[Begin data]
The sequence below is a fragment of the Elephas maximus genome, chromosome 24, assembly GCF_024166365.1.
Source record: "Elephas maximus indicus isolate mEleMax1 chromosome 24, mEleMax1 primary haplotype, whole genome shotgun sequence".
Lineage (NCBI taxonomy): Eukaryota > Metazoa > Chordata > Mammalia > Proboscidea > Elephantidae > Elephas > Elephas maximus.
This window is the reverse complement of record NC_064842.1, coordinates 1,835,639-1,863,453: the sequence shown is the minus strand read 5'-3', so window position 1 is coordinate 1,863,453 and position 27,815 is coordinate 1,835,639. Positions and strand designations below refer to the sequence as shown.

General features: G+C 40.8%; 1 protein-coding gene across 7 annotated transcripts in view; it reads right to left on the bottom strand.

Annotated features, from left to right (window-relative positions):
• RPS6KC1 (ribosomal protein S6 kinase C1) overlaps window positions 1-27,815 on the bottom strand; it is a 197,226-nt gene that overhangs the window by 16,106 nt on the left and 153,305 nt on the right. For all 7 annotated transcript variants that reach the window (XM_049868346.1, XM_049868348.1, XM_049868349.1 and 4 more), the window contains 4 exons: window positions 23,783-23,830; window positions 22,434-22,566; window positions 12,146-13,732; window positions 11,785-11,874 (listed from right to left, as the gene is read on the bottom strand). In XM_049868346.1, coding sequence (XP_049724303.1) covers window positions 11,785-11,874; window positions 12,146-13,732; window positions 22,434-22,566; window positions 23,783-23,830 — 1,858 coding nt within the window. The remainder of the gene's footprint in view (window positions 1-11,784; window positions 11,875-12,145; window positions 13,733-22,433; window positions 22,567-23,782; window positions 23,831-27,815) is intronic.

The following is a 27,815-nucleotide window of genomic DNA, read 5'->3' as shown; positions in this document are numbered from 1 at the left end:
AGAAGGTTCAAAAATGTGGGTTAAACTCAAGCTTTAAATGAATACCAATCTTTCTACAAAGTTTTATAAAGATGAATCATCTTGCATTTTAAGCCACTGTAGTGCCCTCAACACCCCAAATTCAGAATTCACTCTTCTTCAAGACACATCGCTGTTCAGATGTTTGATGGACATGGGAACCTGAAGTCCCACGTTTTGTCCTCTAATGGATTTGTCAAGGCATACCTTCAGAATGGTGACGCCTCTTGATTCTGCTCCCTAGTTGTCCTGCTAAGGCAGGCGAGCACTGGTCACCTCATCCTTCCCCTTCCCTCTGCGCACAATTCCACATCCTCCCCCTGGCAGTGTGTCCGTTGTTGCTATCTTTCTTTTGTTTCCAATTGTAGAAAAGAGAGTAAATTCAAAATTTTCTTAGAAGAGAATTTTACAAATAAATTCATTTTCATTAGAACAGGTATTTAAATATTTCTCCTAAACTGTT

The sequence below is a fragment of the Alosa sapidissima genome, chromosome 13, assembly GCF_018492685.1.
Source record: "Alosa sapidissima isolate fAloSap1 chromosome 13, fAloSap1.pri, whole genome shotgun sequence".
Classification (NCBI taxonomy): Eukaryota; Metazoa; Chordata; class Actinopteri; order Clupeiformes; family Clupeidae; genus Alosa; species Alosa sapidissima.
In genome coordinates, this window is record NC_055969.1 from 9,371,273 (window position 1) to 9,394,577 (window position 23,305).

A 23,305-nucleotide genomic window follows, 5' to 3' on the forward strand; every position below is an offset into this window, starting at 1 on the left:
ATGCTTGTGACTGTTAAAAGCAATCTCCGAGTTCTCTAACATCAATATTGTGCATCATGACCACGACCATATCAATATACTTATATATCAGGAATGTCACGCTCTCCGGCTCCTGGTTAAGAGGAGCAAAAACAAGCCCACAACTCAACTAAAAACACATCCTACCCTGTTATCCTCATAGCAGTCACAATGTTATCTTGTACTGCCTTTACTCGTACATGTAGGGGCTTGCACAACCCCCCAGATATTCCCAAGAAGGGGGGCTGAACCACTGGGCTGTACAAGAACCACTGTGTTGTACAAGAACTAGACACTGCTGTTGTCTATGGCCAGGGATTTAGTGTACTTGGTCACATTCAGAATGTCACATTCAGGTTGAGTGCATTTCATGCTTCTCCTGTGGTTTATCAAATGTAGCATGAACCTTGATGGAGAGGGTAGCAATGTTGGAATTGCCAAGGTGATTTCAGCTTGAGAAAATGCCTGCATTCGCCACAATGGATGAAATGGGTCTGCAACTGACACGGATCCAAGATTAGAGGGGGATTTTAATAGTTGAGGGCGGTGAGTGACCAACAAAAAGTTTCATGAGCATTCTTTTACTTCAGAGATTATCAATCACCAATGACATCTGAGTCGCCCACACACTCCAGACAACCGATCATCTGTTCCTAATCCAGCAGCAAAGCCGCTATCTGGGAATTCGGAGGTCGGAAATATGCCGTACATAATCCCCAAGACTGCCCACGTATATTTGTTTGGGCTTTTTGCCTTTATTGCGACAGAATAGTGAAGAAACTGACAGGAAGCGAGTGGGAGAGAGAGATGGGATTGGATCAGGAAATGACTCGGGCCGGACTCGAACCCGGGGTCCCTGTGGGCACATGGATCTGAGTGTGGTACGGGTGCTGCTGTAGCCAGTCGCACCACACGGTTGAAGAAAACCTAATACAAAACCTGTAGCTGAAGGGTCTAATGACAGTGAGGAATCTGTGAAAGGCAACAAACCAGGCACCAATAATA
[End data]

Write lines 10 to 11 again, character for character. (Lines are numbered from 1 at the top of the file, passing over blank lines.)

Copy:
The sequence below is a fragment of the Alosa sapidissima genome, chromosome 13, assembly GCF_018492685.1.
Source record: "Alosa sapidissima isolate fAloSap1 chromosome 13, fAloSap1.pri, whole genome shotgun sequence".